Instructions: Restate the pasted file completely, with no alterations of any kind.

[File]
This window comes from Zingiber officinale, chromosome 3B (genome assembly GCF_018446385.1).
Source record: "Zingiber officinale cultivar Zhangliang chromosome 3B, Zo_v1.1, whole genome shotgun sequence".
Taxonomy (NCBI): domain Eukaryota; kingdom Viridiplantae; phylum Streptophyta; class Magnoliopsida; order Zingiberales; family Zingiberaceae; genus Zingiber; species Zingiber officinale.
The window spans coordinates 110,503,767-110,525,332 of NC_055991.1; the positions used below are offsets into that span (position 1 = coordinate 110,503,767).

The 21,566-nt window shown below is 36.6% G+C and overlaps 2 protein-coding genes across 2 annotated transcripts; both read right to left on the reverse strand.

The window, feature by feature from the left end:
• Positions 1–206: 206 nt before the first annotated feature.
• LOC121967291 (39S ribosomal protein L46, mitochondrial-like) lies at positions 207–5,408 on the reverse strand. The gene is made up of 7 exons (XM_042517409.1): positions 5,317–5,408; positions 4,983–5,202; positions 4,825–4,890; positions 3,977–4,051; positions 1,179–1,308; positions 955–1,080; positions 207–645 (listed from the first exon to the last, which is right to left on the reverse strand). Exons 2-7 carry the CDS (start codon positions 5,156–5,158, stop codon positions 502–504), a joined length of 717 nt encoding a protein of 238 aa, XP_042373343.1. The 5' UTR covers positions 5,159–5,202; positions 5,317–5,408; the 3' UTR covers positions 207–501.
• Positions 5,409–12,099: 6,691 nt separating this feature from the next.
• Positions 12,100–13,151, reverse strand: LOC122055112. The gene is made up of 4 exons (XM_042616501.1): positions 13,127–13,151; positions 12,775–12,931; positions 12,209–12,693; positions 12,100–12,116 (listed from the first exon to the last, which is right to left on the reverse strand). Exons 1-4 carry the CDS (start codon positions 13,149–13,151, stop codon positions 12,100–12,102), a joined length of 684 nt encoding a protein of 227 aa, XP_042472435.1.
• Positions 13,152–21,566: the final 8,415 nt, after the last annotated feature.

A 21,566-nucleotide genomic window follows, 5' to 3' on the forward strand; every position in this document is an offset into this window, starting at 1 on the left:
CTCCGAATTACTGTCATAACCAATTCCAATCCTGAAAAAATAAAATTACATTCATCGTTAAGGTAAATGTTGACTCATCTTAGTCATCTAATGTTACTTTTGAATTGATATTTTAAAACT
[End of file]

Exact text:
This window comes from Zingiber officinale, chromosome 3B (genome assembly GCF_018446385.1).
Source record: "Zingiber officinale cultivar Zhangliang chromosome 3B, Zo_v1.1, whole genome shotgun sequence".
Taxonomy (NCBI): domain Eukaryota; kingdom Viridiplantae; phylum Streptophyta; class Magnoliopsida; order Zingiberales; family Zingiberaceae; genus Zingiber; species Zingiber officinale.
The window spans coordinates 110,503,767-110,525,332 of NC_055991.1; the positions used below are offsets into that span (position 1 = coordinate 110,503,767).

The 21,566-nt window shown below is 36.6% G+C and overlaps 2 protein-coding genes across 2 annotated transcripts; both read right to left on the reverse strand.

The window, feature by feature from the left end:
• Positions 1–206: 206 nt before the first annotated feature.
• LOC121967291 (39S ribosomal protein L46, mitochondrial-like) lies at positions 207–5,408 on the reverse strand. The gene is made up of 7 exons (XM_042517409.1): positions 5,317–5,408; positions 4,983–5,202; positions 4,825–4,890; positions 3,977–4,051; positions 1,179–1,308; positions 955–1,080; positions 207–645 (listed from the first exon to the last, which is right to left on the reverse strand). Exons 2-7 carry the CDS (start codon positions 5,156–5,158, stop codon positions 502–504), a joined length of 717 nt encoding a protein of 238 aa, XP_042373343.1. The 5' UTR covers positions 5,159–5,202; positions 5,317–5,408; the 3' UTR covers positions 207–501.
• Positions 5,409–12,099: 6,691 nt separating this feature from the next.
• Positions 12,100–13,151, reverse strand: LOC122055112. The gene is made up of 4 exons (XM_042616501.1): positions 13,127–13,151; positions 12,775–12,931; positions 12,209–12,693; positions 12,100–12,116 (listed from the first exon to the last, which is right to left on the reverse strand). Exons 1-4 carry the CDS (start codon positions 13,149–13,151, stop codon positions 12,100–12,102), a joined length of 684 nt encoding a protein of 227 aa, XP_042472435.1.
• Positions 13,152–21,566: the final 8,415 nt, after the last annotated feature.

A 21,566-nucleotide genomic window follows, 5' to 3' on the forward strand; every position in this document is an offset into this window, starting at 1 on the left:
CTCCGAATTACTGTCATAACCAATTCCAATCCTGAAAAAATAAAATTACATTCATCGTTAAGGTAAATGTTGACTCATCTTAGTCATCTAATGTTACTTTTGAATTGATATTTTAAAACT